Here on the Mailchimp Partnerships team we believe in bringing your A-game, helping out wherever you’re needed, and the importance of having the best snacks in the office in order to create cross-functional goodwill.
We also believe the holidays often bring out the best in our agency Partners. We see beautiful email designs, social ads with impressive ROI, sophisticated e-commerce setups, and great content every day. We realize September is only halfway over, and it may seem early, but we see especially high email volume during the holidays. It’s the most wonderful time of the year to drive sales, and now is the time to start planning.
We spoke with 2 Mailchimp experts who have seen it all about their tips for making the most of the Mailchimp marketing platform this holiday season. We talked about everything from feature updates you might have missed to the tips we hear most often from successful agencies. (To see everything we’ve released this year, check out What’s New.)
Our experts: Jocelyn Hardy, Marketing Associate, who specializes in Partner education Simone Shahdadi, Product Marketing Associate, who focuses on promoting Mailchimp’s e-commerce features
Be clear about your goals. “The most successful marketing campaigns have clear, actionable goals set from the start,” Jocelyn says. “Are your clients looking to acquire new customers, re-engage with the ones they already have, or drive revenue? By defining what’s most important, you can help them focus on the right combination of strategies and tactics to have a successful holiday season.”
“We recommend different ways to use our features based on what customers are trying to accomplish,” Simone says. “For example, for growing an audience, we recommend using Mailchimp to run a Facebook Ad to drive people to the site, and add a branded pop-up form to the site to capture their email address. If you have extra time, add a welcome automation to the mix to immediately welcome your new subscribers.”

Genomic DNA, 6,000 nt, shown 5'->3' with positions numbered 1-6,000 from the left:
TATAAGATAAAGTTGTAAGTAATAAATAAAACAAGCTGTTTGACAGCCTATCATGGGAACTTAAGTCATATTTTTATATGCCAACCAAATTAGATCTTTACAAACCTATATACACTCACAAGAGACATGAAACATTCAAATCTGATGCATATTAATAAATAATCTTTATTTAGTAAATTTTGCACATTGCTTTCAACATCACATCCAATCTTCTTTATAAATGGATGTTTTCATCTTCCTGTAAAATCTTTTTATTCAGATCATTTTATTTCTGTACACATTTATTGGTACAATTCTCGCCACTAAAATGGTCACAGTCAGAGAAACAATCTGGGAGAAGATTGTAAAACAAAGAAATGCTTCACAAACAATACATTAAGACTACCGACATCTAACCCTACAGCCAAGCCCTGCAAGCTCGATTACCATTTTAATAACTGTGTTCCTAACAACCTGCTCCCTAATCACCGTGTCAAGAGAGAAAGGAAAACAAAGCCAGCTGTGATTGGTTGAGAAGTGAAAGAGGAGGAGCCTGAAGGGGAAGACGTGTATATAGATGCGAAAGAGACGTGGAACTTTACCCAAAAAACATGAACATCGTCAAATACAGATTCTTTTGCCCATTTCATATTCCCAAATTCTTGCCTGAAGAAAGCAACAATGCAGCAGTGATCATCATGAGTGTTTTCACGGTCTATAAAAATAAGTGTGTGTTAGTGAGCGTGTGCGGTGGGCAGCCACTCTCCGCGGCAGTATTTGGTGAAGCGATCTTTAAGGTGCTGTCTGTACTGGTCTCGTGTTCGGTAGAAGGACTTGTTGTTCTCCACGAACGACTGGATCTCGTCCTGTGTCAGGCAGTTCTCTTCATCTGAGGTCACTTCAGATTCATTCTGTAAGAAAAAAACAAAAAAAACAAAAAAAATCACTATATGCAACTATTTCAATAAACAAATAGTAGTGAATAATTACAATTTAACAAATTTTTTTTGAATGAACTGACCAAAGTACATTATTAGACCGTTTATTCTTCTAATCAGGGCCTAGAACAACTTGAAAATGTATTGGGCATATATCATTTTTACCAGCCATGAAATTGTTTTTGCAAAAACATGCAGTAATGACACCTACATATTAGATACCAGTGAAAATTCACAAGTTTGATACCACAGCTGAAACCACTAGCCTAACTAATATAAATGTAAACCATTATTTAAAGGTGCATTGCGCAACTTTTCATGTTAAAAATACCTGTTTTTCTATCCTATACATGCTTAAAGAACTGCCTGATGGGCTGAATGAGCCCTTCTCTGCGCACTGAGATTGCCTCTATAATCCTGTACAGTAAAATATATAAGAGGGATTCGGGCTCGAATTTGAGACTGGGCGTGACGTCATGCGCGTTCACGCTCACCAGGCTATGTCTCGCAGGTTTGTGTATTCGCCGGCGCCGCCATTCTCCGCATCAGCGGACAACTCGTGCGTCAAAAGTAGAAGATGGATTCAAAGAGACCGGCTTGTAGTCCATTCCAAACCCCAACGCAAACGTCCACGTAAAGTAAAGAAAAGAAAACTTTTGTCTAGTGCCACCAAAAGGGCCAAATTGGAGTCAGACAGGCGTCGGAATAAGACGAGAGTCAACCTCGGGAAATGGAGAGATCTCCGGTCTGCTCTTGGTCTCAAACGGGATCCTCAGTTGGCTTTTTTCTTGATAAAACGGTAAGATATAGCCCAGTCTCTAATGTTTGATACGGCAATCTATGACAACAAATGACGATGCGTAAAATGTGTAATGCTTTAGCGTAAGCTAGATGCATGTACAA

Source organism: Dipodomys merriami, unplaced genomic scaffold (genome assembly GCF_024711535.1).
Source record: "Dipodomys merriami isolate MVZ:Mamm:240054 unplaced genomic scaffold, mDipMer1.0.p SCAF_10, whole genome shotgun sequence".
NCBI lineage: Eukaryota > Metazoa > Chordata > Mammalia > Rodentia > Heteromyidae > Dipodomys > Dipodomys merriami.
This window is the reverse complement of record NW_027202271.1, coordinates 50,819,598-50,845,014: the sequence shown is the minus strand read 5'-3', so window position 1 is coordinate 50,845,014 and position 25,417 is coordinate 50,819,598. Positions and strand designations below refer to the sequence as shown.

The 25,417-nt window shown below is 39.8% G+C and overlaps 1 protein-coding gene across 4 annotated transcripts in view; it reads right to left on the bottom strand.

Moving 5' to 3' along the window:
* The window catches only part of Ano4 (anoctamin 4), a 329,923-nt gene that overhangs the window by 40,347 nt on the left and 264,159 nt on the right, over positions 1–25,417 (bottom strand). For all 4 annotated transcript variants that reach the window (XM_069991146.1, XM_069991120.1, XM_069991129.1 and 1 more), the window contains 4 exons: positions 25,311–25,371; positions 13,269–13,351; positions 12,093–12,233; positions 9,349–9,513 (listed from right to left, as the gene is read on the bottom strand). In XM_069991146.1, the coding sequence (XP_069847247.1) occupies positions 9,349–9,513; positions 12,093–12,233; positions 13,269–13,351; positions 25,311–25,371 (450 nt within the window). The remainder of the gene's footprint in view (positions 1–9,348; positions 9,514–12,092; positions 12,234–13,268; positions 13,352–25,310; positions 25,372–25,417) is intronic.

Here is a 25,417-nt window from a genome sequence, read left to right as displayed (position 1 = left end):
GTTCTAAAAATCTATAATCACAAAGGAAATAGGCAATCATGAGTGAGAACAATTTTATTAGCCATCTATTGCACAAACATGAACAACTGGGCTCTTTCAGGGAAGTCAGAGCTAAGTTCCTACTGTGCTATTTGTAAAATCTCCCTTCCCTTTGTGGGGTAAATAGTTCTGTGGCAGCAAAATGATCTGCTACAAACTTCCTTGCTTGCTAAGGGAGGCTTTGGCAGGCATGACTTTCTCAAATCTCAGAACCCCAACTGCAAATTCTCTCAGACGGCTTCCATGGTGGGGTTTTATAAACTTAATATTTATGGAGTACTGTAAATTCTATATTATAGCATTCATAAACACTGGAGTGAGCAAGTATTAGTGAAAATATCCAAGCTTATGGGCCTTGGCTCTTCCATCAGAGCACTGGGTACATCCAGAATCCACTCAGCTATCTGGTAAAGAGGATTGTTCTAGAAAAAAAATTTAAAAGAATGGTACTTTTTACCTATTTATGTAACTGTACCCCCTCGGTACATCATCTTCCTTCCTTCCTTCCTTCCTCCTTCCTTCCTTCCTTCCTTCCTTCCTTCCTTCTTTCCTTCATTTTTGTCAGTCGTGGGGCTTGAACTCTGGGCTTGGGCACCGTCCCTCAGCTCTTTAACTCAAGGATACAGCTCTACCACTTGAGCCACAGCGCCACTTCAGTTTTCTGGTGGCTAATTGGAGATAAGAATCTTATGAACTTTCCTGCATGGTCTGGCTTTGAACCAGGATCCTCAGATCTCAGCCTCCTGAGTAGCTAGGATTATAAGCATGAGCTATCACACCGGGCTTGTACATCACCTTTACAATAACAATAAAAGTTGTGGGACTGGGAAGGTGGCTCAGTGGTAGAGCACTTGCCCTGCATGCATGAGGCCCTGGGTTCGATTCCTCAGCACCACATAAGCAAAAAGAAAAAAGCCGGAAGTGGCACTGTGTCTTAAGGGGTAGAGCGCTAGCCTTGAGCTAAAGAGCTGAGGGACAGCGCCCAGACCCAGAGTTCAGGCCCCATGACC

Get into your data. “Use your reports to really dig into who your audience is,” Jocelyn says. “Look at your predicted demographics, subscriber purchase history, and their engagement.” These reports can give you a baseline for setting metrics with your clients on what success looks like for each of your goals—and can help guide your content creation and specific tactics.
You may also find a few surprises as to what it is your client’s audience actually responds to. “Look for trends in your list in purchase activity and how your contacts engage with you,” Simone says. “And then you can either lean in to those trends or try to encourage more of what it is you want. For example, if you’re finding a majority of your audience has never made a purchase, you could either decide to focus on those who have made a purchase in the past or focus on winning over those new customers.”
Take the time to turn reports into a story. If you’re not doing this already, creating a narrative with data can give you a boost with your clients. It might even lead to more work now or down the line. Adds Jocelyn, “We often hear from customers that they don’t really understand what’s important when they’re looking at reports. Is it the click-through rate they should care about? The open rate? The agencies who take the time to interpret that data for them, rather than just sending numbers, really make the most of that relationship. Train your clients on what results really look like.”